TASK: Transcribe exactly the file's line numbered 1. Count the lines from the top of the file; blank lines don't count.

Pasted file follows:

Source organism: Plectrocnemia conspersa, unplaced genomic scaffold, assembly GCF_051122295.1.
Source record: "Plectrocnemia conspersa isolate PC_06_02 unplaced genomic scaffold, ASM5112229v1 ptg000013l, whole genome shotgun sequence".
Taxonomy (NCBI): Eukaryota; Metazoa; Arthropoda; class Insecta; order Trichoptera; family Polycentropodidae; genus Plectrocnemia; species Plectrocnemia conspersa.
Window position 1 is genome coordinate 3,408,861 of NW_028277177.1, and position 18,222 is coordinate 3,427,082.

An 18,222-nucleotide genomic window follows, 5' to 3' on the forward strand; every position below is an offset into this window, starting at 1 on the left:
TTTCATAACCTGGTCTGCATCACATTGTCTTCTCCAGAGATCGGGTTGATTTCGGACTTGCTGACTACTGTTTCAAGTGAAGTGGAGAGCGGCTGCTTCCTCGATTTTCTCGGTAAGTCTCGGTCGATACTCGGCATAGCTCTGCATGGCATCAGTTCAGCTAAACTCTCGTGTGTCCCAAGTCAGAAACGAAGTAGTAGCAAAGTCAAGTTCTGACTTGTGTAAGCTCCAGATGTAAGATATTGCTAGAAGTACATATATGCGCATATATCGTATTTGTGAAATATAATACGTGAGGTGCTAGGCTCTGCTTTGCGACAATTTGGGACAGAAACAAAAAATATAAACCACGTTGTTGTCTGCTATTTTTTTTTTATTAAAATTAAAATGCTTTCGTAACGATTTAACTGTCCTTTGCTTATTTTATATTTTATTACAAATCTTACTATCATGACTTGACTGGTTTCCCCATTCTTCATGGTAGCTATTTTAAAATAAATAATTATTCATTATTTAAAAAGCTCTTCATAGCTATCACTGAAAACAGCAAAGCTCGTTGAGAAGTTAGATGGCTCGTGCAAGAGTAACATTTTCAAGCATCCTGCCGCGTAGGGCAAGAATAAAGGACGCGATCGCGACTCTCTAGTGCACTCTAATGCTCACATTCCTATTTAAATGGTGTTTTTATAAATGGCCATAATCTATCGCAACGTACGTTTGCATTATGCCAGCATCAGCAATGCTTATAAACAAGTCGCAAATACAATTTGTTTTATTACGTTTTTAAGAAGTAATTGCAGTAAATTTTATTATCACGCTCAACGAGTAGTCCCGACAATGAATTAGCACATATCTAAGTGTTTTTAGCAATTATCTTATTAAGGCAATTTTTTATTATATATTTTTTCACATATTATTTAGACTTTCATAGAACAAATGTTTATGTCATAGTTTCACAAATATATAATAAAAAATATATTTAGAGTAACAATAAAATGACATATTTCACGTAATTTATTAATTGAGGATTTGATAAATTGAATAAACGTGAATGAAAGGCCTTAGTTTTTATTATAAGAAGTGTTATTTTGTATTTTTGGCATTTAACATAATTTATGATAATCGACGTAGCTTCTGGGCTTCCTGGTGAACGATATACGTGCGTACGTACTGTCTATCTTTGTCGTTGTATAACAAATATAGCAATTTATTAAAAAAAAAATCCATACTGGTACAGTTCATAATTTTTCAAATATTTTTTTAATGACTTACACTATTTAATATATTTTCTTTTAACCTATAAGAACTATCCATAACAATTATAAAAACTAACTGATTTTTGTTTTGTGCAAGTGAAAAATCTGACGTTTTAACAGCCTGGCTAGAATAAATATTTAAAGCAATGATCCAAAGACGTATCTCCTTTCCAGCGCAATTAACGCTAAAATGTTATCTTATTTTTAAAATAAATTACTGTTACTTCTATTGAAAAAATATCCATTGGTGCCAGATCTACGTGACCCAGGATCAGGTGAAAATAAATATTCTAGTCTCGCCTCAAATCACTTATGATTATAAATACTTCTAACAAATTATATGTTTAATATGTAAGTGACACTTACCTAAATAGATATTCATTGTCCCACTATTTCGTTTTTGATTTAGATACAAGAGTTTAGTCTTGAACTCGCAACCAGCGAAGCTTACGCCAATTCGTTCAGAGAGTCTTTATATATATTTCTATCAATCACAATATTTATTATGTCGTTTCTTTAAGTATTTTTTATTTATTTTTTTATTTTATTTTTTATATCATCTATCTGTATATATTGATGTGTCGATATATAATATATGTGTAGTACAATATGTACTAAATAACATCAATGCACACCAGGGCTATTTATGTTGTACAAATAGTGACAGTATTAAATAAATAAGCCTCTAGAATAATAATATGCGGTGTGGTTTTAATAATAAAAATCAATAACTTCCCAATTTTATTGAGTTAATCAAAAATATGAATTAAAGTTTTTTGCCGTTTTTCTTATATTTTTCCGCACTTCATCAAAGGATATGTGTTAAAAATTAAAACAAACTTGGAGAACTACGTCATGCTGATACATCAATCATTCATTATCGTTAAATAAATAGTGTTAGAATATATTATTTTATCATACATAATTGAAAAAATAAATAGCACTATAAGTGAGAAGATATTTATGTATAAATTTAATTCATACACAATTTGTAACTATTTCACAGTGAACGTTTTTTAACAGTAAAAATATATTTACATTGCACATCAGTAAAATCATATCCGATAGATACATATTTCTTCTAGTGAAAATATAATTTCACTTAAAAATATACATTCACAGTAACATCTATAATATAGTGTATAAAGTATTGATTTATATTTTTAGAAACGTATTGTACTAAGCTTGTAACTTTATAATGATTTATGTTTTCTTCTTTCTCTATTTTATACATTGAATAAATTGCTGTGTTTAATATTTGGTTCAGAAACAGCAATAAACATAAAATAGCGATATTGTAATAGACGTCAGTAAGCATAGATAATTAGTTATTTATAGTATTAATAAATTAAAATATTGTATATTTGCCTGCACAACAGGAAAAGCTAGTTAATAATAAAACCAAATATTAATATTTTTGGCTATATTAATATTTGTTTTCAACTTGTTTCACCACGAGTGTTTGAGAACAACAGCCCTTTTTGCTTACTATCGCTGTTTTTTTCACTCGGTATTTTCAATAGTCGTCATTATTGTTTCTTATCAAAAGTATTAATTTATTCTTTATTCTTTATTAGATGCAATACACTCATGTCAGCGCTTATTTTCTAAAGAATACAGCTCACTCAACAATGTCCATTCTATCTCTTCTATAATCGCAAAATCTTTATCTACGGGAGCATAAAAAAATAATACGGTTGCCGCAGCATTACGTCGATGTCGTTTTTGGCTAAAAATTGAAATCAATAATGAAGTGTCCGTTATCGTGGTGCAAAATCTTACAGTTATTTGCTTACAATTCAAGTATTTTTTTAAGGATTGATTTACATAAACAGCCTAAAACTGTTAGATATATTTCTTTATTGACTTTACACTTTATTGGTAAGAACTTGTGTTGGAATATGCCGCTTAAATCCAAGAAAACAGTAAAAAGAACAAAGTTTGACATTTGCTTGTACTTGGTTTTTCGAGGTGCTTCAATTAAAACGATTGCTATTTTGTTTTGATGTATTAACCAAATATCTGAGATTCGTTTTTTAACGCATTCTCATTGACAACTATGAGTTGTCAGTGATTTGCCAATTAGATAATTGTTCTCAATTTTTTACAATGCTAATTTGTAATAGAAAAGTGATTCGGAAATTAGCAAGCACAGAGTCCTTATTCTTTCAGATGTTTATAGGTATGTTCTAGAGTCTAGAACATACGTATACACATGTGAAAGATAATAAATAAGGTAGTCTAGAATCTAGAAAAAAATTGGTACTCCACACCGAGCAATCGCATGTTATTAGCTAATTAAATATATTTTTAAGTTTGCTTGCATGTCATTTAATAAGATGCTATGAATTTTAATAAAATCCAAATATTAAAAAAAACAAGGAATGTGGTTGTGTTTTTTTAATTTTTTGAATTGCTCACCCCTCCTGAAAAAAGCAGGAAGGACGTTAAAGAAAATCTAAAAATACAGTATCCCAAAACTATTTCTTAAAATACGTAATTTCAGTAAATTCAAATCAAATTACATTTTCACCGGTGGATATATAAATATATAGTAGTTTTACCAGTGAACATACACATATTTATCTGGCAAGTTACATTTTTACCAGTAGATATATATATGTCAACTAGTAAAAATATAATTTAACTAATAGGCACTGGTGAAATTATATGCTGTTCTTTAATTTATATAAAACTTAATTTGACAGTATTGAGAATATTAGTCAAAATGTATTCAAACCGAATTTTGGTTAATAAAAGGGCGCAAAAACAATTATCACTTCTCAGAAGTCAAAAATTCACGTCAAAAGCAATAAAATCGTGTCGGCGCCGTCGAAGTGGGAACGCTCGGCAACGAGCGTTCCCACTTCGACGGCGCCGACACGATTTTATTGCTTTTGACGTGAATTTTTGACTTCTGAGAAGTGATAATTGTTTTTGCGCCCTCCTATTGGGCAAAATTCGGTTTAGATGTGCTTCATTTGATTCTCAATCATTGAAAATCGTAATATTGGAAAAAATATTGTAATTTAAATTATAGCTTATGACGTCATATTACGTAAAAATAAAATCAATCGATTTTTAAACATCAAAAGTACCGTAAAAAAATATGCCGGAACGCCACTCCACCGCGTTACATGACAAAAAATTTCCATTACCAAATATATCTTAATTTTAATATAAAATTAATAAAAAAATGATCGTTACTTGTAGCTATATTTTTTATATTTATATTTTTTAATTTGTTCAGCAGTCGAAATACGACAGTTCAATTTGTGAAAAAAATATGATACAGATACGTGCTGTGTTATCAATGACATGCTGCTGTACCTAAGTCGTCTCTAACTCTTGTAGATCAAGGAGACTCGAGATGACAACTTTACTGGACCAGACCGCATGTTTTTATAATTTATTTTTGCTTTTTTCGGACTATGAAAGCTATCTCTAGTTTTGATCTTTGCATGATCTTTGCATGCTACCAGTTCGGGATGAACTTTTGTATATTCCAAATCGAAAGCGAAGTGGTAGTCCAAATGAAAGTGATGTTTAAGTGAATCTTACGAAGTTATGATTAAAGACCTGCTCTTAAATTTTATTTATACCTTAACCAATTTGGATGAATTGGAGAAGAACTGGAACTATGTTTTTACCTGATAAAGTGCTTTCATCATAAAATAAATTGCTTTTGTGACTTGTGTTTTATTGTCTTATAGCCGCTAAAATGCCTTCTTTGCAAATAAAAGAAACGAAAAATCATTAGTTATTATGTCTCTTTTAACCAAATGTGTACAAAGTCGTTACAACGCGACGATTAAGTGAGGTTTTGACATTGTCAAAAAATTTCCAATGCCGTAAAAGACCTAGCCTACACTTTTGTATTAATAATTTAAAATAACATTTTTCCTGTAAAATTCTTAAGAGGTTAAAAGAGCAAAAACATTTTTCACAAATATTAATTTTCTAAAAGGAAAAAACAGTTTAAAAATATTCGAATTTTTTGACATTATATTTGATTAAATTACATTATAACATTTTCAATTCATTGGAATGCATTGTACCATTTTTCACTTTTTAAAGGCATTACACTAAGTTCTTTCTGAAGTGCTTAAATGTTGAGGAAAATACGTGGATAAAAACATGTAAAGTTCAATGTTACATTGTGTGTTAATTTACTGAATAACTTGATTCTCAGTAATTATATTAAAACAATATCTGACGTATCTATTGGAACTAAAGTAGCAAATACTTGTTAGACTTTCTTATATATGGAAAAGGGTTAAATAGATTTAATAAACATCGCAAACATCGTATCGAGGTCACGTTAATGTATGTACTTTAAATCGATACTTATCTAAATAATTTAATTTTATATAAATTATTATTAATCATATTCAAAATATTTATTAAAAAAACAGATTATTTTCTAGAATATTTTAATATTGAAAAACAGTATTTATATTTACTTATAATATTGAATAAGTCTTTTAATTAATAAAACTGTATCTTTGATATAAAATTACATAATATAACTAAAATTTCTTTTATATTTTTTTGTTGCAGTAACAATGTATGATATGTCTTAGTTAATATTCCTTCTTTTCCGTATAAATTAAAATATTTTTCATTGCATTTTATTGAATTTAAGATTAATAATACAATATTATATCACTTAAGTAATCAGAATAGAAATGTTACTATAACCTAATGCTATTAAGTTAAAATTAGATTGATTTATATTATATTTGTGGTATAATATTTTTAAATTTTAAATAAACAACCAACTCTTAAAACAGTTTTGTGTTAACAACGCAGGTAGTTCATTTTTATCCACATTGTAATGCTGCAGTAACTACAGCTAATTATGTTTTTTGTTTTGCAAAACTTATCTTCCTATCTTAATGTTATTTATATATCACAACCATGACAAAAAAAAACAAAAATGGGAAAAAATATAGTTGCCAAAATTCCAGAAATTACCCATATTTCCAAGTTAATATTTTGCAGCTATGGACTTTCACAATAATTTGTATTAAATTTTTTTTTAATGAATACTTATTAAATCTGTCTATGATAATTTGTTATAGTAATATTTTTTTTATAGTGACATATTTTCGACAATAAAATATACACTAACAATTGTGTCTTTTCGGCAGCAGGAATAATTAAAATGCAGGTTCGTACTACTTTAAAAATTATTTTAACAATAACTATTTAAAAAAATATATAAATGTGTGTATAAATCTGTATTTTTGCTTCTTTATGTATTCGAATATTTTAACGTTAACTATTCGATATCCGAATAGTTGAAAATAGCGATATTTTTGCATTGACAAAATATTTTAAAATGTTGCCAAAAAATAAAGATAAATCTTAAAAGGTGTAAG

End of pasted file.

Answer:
Source organism: Plectrocnemia conspersa, unplaced genomic scaffold, assembly GCF_051122295.1.